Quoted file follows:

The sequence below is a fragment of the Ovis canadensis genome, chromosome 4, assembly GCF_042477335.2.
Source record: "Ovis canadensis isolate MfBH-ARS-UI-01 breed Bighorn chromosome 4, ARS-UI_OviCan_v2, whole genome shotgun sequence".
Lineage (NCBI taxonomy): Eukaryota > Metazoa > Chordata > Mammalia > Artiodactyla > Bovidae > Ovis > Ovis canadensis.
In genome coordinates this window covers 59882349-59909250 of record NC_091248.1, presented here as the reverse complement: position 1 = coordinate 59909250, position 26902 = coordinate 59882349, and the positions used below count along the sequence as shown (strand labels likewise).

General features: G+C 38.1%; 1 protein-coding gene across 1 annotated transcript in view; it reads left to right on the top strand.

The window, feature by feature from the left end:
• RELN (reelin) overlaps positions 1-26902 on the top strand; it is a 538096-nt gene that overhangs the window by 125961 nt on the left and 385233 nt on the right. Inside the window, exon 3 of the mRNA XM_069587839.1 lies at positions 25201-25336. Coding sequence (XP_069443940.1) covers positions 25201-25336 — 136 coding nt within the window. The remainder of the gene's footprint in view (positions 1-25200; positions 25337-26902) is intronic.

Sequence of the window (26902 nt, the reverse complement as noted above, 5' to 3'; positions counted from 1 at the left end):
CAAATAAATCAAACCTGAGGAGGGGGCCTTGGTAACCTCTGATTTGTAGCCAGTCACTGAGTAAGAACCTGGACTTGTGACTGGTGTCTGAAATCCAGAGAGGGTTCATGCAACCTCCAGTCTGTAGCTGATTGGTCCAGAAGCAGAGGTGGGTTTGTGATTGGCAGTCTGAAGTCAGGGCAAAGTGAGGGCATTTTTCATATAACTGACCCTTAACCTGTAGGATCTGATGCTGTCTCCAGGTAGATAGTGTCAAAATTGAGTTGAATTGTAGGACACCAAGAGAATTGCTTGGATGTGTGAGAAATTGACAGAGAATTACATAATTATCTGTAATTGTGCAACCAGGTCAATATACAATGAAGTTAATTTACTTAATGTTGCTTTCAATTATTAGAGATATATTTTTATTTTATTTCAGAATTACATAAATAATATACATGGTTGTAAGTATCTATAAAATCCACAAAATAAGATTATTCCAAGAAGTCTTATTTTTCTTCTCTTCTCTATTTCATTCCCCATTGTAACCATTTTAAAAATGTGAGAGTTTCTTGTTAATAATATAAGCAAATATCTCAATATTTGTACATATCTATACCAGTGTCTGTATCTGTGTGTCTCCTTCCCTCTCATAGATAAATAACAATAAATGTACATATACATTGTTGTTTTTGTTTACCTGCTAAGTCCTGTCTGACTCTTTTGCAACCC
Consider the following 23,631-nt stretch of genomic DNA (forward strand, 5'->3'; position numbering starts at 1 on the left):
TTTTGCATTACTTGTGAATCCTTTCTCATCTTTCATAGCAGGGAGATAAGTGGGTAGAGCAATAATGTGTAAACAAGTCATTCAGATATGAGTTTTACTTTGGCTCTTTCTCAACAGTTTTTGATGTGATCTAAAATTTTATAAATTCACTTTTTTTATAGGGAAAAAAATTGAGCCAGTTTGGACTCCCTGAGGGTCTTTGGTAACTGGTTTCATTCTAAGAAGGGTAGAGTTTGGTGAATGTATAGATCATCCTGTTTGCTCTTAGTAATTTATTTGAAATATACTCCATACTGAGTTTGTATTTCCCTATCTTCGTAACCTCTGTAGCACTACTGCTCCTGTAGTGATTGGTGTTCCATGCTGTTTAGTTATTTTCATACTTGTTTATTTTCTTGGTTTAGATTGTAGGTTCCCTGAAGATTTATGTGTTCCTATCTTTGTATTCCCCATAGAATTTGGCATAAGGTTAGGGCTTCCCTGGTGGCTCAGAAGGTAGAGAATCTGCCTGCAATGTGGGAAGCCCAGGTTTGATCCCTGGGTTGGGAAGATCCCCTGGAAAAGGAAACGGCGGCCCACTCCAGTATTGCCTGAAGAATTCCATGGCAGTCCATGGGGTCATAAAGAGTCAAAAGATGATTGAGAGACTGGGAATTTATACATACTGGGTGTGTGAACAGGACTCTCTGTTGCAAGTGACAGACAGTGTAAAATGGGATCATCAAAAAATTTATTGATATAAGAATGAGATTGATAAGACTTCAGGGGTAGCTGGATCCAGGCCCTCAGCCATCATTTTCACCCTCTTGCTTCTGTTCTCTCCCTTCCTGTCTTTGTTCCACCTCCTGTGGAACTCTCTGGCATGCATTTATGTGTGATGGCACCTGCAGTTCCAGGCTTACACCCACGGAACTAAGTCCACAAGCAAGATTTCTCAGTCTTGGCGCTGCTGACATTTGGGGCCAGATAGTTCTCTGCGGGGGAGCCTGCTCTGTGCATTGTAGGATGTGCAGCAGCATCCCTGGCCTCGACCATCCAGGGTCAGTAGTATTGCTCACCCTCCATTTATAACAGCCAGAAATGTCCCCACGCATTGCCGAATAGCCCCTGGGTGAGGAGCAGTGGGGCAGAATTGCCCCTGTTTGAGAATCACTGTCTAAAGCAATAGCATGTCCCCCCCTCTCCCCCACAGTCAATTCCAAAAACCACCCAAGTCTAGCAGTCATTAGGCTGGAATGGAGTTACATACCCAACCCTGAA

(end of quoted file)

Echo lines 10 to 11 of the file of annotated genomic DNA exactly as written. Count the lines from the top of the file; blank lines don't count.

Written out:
Consider the following 23,631-nt stretch of genomic DNA (forward strand, 5'->3'; position numbering starts at 1 on the left):
TTTTGCATTACTTGTGAATCCTTTCTCATCTTTCATAGCAGGGAGATAAGTGGGTAGAGCAATAATGTGTAAACAAGTCATTCAGATATGAGTTTTACTTTGGCTCTTTCTCAACAGTTTTTGATGTGATCTAAAATTTTATAAATTCACTTTTTTTATAGGGAAAAAAATTGAGCCAGTTTGGACTCCCTGAGGGTCTTTGGTAACTGGTTTCATTCTAAGAAGGGTAGAGTTTGGTGAATGTATAGATCATCCTGTTTGCTCTTAGTAATTTATTTGAAATATACTCCATACTGAGTTTGTATTTCCCTATCTTCGTAACCTCTGTAGCACTACTGCTCCTGTAGTGATTGGTGTTCCATGCTGTTTAGTTATTTTCATACTTGTTTATTTTCTTGGTTTAGATTGTAGGTTCCCTGAAGATTTATGTGTTCCTATCTTTGTATTCCCCATAGAATTTGGCATAAGGTTAGGGCTTCCCTGGTGGCTCAGAAGGTAGAGAATCTGCCTGCAATGTGGGAAGCCCAGGTTTGATCCCTGGGTTGGGAAGATCCCCTGGAAAAGGAAACGGCGGCCCACTCCAGTATTGCCTGAAGAATTCCATGGCAGTCCATGGGGTCATAAAGAGTCAAAAGATGATTGAGAGACTGGGAATTTATACATACTGGGTGTGTGAACAGGACTCTCTGTTGCAAGTGACAGACAGTGTAAAATGGGATCATCAAAAAATTTATTGATATAAGAATGAGATTGATAAGACTTCAGGGGTAGCTGGATCCAGGCCCTCAGCCATCATTTTCACCCTCTTGCTTCTGTTCTCTCCCTTCCTGTCTTTGTTCCACCTCCTGTGGAACTCTCTGGCATGCATTTATGTGTGATGGCACCTGCAGTTCCAGGCTTACACCCACGGAACTAAGTCCACAAGCAAGATTTCTCAGTCTTGGCGCTGCTGACATTTGGGGCCAGATAGTTCTCTGCGGGGGAGCCTGCTCTGTGCATTGTAGGATGTGCAGCAGCATCCCTGGCCTCGACCATCCAGGGTCAGTAGTATTGCTCACCCTCCATTTATAACAGCCAGAAATGTCCCCACGCATTGCCGAATAGCCCCTGGGTGAGGAGCAGTGGGGCAGAATTGCCCCTGTTTGAGAATCACTGTCTAAAGCAATAGCATGTCCCCCCCTCTCCCCCACAGTCAATTCCAAAAACCACCCAAGTCTAGCAGTCATTAGGCTGGAATGGAGTTACATACCCAACCCTGAA